American Journalist, Historian, Academic and Novelist
"From cradle to grave this problem of running order through chaos, direction through space, discipline through freedom, unity through multiplicity, has always been, and must always be, the task of education."
"The effect of power and publicity on all men is the aggravation of self, a sort of tumor that ends by killing the victim’s sympathies."
"Absolute liberty is absence of restraint; responsibility is restraint; therefore, the ideally free individual is responsible to himself."
"No man likes to have his intelligence or good faith questioned, especially if he has doubts about it himself. "
"Nothing in education is so astonishing as the amount of ignorance it accumulates in the form of inert facts. "
"Politics, as a practice, whatever its professions, has always been the systematic organization of hatreds."
"The press is the hired agent of a monied system, and set up for no other purpose than to tell lies where their interests are involved. One can trust nobody and nothing. "
"No one means all he says, and yet very few say all they mean, for words are slippery and thought is viscous."
"For after all, man knows mighty little, and may some day learn enough of his own ignorance to fall down again and pray. "
"Religious minds prefer skepticism. The true saint is a profound skeptic; a total disbeliever in human reason, who has more than once joined hands on this ground with someone who were at best sinners."
"Seneca closed the vast circle of his knowledge by learning that a friend in power was a friend lost. "
"The chief wonder of education is that it does not ruin everybody concerned with it, teachers and students."
"The work of internal government has become the task of controlling the thousands of fifth-rate men "
"A common mistake that people make when trying to design something completely foolproof is to underestimate the ingenuity of complete fools."
"A new friend is always a miracle, but at thirty-three years old, such a bird of paradise rising in the sage-brush was an avatar. One friend in a lifetime is much; two are many; three are hardly."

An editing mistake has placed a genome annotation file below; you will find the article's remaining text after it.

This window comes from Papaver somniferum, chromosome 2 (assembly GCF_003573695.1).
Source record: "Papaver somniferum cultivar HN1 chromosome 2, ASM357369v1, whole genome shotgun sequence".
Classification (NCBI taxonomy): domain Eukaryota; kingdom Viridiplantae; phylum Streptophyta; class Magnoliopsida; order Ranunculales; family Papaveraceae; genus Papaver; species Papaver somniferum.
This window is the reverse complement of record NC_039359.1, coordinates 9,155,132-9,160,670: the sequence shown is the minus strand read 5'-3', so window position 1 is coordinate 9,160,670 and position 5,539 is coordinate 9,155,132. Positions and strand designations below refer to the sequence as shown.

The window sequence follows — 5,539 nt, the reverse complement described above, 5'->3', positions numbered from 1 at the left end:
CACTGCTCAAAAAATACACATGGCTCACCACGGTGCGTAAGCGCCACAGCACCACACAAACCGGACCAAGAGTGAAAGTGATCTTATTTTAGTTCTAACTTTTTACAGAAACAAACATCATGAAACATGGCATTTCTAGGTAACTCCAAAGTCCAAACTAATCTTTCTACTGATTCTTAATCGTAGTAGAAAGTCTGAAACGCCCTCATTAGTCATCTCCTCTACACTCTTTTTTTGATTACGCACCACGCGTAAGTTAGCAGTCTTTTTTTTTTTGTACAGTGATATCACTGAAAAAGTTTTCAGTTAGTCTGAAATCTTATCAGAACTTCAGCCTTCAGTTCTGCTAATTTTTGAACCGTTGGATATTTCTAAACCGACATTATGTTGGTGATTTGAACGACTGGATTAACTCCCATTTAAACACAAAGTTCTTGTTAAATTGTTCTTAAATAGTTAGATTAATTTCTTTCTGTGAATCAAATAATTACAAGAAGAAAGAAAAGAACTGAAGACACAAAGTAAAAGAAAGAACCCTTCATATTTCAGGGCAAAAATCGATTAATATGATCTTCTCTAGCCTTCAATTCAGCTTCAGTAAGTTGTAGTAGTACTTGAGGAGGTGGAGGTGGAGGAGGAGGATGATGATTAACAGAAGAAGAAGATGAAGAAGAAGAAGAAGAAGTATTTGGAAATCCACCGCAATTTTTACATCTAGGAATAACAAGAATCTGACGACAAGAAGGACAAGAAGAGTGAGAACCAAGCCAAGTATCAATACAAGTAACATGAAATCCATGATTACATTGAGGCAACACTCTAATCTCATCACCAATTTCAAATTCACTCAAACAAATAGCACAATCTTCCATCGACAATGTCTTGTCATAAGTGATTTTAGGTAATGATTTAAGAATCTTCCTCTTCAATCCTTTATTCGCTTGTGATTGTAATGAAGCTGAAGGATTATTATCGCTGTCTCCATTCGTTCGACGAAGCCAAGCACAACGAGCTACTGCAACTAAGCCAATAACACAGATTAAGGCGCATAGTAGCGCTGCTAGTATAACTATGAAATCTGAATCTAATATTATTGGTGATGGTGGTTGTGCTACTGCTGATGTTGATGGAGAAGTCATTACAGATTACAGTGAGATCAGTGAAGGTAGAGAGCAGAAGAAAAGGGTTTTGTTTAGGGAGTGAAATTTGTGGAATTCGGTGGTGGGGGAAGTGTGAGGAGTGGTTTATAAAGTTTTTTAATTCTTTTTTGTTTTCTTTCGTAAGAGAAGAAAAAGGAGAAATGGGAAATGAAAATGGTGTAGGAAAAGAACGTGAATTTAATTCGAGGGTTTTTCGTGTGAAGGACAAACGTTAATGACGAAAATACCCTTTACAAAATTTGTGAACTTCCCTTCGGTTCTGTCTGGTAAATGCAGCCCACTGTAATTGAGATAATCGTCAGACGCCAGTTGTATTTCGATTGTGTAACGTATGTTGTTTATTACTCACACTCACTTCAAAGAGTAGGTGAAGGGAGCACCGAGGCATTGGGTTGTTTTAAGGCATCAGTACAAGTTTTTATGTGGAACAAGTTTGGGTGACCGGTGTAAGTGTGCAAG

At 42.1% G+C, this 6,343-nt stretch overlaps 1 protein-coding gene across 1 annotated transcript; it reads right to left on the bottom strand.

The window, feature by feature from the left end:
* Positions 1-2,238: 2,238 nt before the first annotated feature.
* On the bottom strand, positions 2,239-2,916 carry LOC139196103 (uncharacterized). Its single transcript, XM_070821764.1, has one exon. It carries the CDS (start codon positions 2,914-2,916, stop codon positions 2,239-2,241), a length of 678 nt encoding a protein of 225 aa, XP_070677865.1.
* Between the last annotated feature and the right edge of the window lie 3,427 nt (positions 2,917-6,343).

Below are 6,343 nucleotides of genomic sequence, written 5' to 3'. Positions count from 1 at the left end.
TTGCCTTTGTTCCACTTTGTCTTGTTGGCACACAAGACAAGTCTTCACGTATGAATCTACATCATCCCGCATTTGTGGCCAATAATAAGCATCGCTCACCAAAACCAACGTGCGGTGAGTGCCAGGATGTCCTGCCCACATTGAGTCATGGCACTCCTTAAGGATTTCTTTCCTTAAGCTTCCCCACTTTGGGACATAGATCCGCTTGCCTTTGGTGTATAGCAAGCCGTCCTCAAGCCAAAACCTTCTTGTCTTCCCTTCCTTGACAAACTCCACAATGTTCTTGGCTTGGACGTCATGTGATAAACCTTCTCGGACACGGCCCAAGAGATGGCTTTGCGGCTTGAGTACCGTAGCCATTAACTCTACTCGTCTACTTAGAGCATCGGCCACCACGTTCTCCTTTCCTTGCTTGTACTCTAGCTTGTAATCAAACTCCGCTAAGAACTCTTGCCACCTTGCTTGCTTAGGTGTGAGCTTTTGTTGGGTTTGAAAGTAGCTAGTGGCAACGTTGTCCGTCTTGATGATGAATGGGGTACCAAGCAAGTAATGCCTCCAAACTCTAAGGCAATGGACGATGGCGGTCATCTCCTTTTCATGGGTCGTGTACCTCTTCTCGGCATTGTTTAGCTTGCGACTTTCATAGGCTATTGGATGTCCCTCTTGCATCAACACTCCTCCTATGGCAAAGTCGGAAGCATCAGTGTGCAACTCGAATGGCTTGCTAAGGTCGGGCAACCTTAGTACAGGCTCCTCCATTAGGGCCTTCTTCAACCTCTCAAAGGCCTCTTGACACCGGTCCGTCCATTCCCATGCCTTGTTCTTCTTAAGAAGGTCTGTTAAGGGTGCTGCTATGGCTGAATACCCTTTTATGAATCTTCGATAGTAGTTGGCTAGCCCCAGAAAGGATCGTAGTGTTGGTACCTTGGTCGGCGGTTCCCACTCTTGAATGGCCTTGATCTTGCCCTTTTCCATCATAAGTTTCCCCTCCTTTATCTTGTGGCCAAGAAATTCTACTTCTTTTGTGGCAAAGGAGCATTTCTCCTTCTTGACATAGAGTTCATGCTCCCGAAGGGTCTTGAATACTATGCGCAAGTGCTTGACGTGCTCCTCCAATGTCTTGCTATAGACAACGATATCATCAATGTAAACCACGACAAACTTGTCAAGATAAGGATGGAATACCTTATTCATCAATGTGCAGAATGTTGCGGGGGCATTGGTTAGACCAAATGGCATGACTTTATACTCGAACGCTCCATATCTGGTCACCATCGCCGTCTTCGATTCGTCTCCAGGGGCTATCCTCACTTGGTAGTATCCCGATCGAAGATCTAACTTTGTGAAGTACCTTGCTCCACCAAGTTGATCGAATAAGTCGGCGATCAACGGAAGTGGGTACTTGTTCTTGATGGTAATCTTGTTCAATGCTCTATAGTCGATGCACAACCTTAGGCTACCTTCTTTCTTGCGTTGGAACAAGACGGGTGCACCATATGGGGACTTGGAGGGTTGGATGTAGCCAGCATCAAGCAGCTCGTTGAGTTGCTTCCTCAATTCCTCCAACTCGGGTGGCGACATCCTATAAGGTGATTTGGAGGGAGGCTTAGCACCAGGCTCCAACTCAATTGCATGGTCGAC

"A parent gives life, but as parent, gives no more. A murderer takes life, but his deed stops there. A teacher affects eternity; he can never tell where his influence stops."
"A period of about twelve years measured the beat of the pendulum. After the Declaration of Independence, twelve years had been needed to create an efficient Constitution; another twelve years of energy brought a reaction against the government then created; a third period of twelve years was ending in a sweep toward still greater energy; and already a child could calculate the result of a few more such returns."
"A professor can never better distinguish himself in his work than by encouraging a clever pupil, for the true discoverers are among them, as comets amongst the stars."
"After Gibbs, one the most distinguished [American scientists] was Langley, of the Smithsonian. ? He had the physicist's heinous fault of professing to know nothing between flashes of intense perception. ? Rigidly denying himself the amusement of philosophy, which consists chiefly in suggesting unintelligible answers to insoluble problems, and liked to wander past them in a courteous temper, even bowing to them distantly as though recognizing their existence, while doubting their respectability."
"All taxation is an evil, but heavy taxes, indiscriminately levied on every everything are one of the greatest curses that can afflict a people"